Gretchen Lidicker is a writer, researcher, and the author of the books CBD Oil Everyday Secrets and Magnesium Everyday Secrets. She has a degree in biology and a masters in physiology with a concentration in complementary and integrative medicine. She's been featured in the New York Times, Marie Claire, Forbes, and Travel & Leisure.
You at lunch an hour ago…and you’re feeling hungry already; you made the effort to prepare a healthy dinner, but by 9 p.m. you’re snacking up a storm; you eat breakfast (the most important meal of the day, right?) but without fail, your stomach is growling by the time you sit down at work.
Can you relate to any of these scenarios? If your answer is yes, you’re definitely not alone. Many of us have struggled with cravings, hunger, and symptoms of low blood sugar at some point in our lives — if not all of our lives.
But before you go blaming your lack of self-control, know that hunger is about way more than how much you last ate and when. In fact, hunger cues are mediated by a system in your body involving multiple hormones and complex signaling.
Why You’re Hungry All the Time
The bad news is that while your body does have a system in place to control hunger based on your energy needs, according to an article published by Colorado State University, “there are different ways that this [hunger] system can be disrupted or overridden.”
So what causes these disruptions? According to Abigail King, a functional nutritionist based in Charleston, South Carolina, stress is a big culprit. If you’re chronically stressed, your adrenal gland secretes important hormones that control your stress response, such as cortisol, adrenaline, and DHEA. But when these are chronically elevated, “it can cause you to have low blood sugar, leading to cravings and hunger,” she says.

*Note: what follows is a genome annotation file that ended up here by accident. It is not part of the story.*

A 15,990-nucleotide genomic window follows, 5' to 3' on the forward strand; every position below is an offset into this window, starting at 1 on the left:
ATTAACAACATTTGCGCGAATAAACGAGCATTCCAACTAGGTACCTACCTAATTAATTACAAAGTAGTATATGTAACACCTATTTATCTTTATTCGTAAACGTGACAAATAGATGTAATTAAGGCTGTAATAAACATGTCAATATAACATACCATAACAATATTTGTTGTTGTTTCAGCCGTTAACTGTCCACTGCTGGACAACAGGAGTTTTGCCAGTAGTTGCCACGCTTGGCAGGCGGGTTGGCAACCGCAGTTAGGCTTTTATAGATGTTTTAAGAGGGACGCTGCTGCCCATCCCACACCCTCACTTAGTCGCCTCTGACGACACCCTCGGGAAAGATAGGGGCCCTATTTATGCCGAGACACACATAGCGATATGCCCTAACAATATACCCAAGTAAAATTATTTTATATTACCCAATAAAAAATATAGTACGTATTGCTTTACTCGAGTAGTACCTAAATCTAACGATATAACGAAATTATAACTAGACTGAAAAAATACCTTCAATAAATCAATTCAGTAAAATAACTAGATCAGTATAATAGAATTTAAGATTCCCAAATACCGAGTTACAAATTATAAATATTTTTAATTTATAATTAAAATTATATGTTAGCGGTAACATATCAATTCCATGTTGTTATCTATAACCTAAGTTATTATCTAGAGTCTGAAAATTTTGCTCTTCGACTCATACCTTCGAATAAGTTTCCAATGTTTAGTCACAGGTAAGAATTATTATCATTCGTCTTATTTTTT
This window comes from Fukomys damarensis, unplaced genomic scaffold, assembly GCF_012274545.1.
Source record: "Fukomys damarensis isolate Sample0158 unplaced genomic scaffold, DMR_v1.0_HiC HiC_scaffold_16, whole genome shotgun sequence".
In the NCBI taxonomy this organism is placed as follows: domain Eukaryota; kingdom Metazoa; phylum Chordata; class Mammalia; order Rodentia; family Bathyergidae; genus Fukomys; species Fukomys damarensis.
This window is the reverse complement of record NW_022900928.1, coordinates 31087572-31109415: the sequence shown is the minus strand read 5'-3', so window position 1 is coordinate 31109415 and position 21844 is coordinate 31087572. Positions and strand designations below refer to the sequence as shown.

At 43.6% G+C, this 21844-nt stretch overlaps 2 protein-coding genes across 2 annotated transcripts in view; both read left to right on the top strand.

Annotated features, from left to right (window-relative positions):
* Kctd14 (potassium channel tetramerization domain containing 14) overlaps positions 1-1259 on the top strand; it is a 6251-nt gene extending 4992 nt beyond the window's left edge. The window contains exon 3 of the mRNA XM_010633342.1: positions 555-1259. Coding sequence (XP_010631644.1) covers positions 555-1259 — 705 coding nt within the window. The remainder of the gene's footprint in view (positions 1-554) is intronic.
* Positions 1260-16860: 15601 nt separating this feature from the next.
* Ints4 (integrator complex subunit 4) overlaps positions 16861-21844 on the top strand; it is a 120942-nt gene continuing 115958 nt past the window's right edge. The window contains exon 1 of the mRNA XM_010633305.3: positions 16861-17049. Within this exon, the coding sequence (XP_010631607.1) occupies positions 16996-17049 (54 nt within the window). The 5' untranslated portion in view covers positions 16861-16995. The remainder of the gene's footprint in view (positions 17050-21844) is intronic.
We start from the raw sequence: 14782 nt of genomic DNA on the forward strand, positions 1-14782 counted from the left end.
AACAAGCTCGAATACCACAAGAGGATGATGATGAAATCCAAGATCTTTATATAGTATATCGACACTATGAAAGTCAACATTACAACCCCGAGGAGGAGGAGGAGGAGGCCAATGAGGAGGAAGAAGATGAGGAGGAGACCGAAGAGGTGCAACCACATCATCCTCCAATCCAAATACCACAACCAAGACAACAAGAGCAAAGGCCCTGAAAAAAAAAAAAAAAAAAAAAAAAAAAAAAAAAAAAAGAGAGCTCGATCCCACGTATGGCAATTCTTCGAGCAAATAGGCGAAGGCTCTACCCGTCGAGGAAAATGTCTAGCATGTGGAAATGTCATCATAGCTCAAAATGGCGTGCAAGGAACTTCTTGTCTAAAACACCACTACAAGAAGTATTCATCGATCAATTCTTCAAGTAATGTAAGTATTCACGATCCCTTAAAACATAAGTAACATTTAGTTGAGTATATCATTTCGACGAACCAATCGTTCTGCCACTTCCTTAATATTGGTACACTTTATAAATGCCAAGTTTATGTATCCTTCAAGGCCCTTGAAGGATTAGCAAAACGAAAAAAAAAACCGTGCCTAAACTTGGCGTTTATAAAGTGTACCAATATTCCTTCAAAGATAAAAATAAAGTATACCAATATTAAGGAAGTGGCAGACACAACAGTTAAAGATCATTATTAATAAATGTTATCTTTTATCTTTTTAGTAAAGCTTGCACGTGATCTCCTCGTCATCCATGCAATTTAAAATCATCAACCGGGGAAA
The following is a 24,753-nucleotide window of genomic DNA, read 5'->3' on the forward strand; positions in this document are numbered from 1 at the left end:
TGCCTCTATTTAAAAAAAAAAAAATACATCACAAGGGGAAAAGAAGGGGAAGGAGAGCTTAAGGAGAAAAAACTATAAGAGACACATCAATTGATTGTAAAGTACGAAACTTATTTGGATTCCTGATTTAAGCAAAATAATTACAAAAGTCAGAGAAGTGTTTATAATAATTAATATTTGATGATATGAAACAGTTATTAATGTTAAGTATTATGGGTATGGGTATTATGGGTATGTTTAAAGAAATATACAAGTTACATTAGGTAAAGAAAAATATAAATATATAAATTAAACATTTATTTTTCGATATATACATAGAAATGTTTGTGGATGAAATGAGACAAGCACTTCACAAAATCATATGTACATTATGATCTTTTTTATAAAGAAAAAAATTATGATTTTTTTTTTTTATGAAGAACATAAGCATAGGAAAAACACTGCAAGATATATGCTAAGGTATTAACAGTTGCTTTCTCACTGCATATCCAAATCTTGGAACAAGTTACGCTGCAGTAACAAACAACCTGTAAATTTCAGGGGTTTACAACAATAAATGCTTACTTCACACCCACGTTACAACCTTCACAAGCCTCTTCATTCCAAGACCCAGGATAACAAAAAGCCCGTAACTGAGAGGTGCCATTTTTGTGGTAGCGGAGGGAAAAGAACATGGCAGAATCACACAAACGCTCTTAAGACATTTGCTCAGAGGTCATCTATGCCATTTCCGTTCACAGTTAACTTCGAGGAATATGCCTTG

According to King, it also comes back to what, exactly, you’re eating. “Excessive hunger and cravings for salt, sugar, and fats are due to improper nutrition,” she explains. King says that processed and refined foods — think anything that typically comes in a box, bag or can — are often lacking in fiber, healthy fats, vitamins, minerals, and protein that properly fuels our cells. When we eat these foods, “Our blood sugar spikes for a short period of time and then crashes, leaving us feeling fatigued, and craving the next sugary or salty food,” she says.
How To Combat Hunger and Feel More Satiated
Now we know why we’re hungry all the time. But the question still remains: What can we do about it? According to King, the first step is to make sure you’re hydrated. Studies have shown that up to 75% of Americans are chronically dehydrated and it’s possible to mistake thirst for hunger. Sweetened beverages, juices, and smoothies have only added to this problem. As the authors of a 2009 study wrote, “beverages have become a significant source of dietary energy…the relationships between thirst, hunger, eating, and drinking have blurred, with uncertain health consequences.”
Secondly, King recommends taking a high-nutrient multivitamin and mineral supplement. “Be sure it includes the minerals chromium and vanadium. These are key minerals that help to regulate the amount of glucose in the blood and maintain blood sugar balance,” she explains.
In addition to a multivitamin, King also recommends focusing on foods that are well-known for their nutrient density and satiating powers. At the top of her list are avocados as well as lentils, quinoa, and apples. “These foods are a great source of fiber, omega-3s, and loaded with vitamins and minerals,” she says. Next time you’re struggling with hunger, make some homemade super charged guac or try one of these 5 ways to turn lentils into a hearty meal.